Today, looking at the gross brutality and murders of black American citizens like George Floyd and Breonna Taylor, we are still aspiring to convince you that black lives matter.
But let's get back to the issue of countering Black Lives Matter with the phrase “All Lives Matter.” I've come to describe this as a collective gaslighting from the white community. Gaslighting is a tactic in which a person or entity, in order to gain more power (or in this case, keep their own peace), makes a victim question their reality. Why do those who counter black lives matter act as though black people aren't aware of the glaring disproportionate statistics of police brutality, of health care racism, and of mass incarceration? This is our reality. You deciding to ignore it for your own comfort doesn't make it any less true.
If a patient being rushed to the ER after an accident were to point to their mangled leg and say, “This is what matters right now,” and the doctor saw the scrapes and bruises of other areas and countered, “but all of you matters,” wouldn’t there be a question as to why he doesn't show urgency in aiding that what is most at risk? At a community fundraiser for a decaying local library, you would never see a mob of people from the next city over show up angry and offended yelling, “All libraries matter!”—especially when theirs is already well-funded.
This is because there is a fundamental understanding that when the parts of society with the most pain and lack of protection are cared for, the whole system benefits. For some reason, the community of white America would rather adjust the blinders they’ve set against racism, instead of confront it, so that the country can move forward toward a true nation of justice for all.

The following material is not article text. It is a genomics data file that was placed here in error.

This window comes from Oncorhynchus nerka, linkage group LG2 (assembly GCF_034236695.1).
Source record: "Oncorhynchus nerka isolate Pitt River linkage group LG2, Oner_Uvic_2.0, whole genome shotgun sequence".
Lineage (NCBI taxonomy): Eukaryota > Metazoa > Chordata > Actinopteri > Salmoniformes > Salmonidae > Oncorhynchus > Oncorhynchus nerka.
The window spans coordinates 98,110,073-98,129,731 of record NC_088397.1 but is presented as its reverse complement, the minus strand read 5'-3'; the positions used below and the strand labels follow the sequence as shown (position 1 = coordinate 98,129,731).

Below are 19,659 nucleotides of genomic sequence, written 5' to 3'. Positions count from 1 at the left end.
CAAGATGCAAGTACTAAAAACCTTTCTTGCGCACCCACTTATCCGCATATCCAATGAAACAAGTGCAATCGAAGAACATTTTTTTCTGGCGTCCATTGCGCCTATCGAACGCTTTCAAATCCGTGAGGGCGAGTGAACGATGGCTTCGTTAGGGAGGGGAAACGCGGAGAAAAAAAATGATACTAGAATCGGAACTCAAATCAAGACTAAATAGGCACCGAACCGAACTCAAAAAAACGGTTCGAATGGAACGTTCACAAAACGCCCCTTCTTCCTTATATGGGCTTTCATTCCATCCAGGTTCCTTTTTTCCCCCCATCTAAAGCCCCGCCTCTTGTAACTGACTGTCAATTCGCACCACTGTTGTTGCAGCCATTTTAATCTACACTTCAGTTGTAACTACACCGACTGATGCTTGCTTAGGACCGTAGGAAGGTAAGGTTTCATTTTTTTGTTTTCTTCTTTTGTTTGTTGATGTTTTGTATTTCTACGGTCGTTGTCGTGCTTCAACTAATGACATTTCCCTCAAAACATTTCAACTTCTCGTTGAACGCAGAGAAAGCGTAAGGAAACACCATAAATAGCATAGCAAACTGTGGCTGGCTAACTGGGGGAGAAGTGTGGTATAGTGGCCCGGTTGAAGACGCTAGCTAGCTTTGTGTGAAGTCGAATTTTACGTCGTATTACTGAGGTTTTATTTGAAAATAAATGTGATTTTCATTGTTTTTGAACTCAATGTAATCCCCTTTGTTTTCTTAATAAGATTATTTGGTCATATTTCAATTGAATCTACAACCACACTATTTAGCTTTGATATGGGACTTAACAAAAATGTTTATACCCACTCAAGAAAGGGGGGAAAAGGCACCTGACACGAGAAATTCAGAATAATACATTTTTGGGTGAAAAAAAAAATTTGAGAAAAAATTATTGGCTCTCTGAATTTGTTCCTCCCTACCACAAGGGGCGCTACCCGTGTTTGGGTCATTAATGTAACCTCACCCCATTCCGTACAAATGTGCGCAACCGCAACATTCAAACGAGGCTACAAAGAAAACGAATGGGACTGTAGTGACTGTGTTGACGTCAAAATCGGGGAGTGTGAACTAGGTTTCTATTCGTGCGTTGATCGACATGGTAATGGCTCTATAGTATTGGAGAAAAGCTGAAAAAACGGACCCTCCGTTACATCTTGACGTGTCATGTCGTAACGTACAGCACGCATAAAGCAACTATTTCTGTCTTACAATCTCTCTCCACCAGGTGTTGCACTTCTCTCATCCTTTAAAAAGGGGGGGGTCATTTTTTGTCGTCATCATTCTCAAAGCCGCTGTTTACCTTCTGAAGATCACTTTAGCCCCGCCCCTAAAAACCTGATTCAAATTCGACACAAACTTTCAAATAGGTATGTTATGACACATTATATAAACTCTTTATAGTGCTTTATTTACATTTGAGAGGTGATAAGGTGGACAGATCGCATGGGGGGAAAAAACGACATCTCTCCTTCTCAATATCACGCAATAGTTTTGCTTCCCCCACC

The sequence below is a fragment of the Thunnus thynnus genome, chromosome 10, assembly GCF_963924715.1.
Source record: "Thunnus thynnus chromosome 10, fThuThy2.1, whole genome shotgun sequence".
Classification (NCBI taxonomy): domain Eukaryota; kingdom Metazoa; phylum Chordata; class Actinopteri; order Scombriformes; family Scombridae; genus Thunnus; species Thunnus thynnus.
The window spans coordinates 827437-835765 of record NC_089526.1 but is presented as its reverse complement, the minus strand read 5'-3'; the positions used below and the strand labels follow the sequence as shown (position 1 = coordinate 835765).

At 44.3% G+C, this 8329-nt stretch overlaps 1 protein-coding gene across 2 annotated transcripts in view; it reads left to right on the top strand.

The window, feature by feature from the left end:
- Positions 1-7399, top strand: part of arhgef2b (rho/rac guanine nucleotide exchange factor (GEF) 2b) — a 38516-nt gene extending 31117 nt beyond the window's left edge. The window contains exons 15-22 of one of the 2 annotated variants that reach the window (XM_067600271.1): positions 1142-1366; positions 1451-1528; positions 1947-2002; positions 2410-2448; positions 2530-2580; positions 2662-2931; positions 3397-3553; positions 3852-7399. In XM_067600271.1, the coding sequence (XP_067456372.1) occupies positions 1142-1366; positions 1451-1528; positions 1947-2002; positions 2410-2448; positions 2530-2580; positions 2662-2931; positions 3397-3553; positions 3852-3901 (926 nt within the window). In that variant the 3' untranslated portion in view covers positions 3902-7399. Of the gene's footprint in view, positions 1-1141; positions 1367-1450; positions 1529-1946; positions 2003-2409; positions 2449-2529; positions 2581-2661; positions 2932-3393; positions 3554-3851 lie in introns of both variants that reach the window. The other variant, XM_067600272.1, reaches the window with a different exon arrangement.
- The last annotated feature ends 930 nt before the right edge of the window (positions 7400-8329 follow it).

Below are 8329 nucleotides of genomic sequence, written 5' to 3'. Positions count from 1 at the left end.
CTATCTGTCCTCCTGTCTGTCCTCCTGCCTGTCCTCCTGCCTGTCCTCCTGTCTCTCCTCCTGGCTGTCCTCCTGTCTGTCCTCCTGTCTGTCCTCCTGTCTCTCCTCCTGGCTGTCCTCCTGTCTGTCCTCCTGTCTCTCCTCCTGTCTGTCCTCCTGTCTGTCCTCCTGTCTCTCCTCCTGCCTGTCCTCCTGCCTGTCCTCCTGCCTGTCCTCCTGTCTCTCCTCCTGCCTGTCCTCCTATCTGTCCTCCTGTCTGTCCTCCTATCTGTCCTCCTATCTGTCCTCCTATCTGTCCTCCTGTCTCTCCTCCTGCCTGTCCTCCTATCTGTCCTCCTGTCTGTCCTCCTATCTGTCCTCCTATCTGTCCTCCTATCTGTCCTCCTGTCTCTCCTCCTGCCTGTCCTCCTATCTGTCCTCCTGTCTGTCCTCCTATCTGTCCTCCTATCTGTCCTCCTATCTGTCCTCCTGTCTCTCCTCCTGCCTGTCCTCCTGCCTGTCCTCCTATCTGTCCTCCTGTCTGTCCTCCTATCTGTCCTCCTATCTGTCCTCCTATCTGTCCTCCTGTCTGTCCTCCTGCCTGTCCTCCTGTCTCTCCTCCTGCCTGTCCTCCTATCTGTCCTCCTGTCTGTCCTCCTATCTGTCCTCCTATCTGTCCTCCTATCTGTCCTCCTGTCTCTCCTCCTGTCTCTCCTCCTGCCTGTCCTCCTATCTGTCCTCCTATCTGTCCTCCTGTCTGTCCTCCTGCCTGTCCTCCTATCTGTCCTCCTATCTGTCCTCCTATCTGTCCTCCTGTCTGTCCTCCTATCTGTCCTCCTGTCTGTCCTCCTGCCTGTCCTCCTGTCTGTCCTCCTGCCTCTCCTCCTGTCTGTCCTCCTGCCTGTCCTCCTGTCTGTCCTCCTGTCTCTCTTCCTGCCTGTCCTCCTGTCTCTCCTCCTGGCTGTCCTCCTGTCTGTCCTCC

Let me be clear: our stating that black lives matter doesn’t insinuate that other lives don’t. Of course all lives matter. That doesn’t even need to be said. But the fact that white people get so upset about the term black lives matter is proof that nothing can center the wellbeing and livelihoods of black bodies without white people assuming it is to their demise.
My personal message to those committed to saying “all lives matter” in the midst of the justice-driven work of the Black Lives Matter movement: prove it. Point out the ways our society—particularly the systems set in place to protect citizens like police officers and doctors and elected officials—are showing up to serve and protect black lives. Illuminate the instances in which the livelihood of the black community was prioritized, considering the circumstances that put us into less-privileged spaces to begin with. Direct me to the evidence of justice for the bodies discarded at the hands of those in power, be it by unjustified murder, jail cell, poisoned water, or medical discrimination.
These are the things that must be rectified for us to be able to exhale. Until then, I'll be here, my black fist raised with Black Lives Matter on my lips.
Black Lives Matter
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Rachel Elizabeth Cargle writes and lectures on things that exist at the intersection of race and womanhood. A native Ohioan, she resides in New York City and is currently a student at Columbia University.